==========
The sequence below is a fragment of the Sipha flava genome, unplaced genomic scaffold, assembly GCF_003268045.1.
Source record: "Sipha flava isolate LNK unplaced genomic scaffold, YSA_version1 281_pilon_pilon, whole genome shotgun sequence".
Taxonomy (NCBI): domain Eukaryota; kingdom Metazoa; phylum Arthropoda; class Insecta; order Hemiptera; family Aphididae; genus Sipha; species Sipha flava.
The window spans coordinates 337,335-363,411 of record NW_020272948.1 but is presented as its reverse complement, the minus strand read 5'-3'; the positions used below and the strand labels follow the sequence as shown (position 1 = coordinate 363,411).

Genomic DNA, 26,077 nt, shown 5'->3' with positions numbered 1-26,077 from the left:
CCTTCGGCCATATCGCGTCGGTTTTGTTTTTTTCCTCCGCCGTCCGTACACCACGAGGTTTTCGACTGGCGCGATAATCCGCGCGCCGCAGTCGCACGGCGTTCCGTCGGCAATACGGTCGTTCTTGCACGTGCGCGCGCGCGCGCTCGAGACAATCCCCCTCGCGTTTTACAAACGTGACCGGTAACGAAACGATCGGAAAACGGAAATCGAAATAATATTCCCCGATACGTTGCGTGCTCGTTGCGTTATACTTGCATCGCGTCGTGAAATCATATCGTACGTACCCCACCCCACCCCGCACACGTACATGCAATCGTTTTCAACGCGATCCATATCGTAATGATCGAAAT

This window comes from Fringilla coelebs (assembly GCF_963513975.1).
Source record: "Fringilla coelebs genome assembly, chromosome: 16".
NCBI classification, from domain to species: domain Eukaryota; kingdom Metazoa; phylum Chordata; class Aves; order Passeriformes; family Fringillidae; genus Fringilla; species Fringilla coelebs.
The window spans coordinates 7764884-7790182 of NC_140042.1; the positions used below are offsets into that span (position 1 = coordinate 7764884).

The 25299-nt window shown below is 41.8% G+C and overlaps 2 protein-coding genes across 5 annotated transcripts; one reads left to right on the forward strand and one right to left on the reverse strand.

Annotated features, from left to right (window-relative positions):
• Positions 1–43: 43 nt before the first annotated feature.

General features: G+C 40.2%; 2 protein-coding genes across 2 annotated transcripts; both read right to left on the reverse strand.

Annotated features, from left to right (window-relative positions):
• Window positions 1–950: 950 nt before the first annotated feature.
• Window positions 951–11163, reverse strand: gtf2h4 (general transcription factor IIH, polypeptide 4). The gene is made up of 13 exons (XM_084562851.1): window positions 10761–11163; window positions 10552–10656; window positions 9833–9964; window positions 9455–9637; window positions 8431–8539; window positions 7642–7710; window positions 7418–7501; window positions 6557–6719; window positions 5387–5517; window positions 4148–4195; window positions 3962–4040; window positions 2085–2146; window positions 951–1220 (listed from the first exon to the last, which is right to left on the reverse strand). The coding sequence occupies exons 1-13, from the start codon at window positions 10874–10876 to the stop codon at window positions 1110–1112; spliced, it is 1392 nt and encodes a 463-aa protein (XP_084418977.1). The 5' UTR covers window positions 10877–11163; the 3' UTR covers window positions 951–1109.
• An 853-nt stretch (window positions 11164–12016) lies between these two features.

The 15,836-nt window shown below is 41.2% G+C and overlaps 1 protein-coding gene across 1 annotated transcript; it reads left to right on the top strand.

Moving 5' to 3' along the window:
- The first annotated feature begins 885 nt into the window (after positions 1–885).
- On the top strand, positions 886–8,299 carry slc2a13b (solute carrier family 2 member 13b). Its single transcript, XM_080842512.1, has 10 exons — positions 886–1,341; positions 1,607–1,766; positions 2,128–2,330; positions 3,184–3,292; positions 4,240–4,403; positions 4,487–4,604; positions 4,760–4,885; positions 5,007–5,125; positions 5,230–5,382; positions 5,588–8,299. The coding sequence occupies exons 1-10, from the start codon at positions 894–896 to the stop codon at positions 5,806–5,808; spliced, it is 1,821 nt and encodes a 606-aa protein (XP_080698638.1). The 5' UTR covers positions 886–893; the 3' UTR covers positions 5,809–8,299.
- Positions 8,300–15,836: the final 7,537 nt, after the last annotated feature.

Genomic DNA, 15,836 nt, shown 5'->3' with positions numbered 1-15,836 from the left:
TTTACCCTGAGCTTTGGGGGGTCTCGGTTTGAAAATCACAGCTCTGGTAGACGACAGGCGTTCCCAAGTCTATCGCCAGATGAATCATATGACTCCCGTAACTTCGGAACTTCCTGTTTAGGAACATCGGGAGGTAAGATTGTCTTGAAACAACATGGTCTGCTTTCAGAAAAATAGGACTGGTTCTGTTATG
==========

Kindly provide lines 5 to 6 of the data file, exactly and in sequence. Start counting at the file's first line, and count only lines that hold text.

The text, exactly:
Genomic DNA, 26,077 nt, shown 5'->3' with positions numbered 1-26,077 from the left:
CCTTCGGCCATATCGCGTCGGTTTTGTTTTTTTCCTCCGCCGTCCGTACACCACGAGGTTTTCGACTGGCGCGATAATCCGCGCGCCGCAGTCGCACGGCGTTCCGTCGGCAATACGGTCGTTCTTGCACGTGCGCGCGCGCGCGCTCGAGACAATCCCCCTCGCGTTTTACAAACGTGACCGGTAACGAAACGATCGGAAAACGGAAATCGAAATAATATTCCCCGATACGTTGCGTGCTCGTTGCGTTATACTTGCATCGCGTCGTGAAATCATATCGTACGTACCCCACCCCACCCCGCACACGTACATGCAATCGTTTTCAACGCGATCCATATCGTAATGATCGAAAT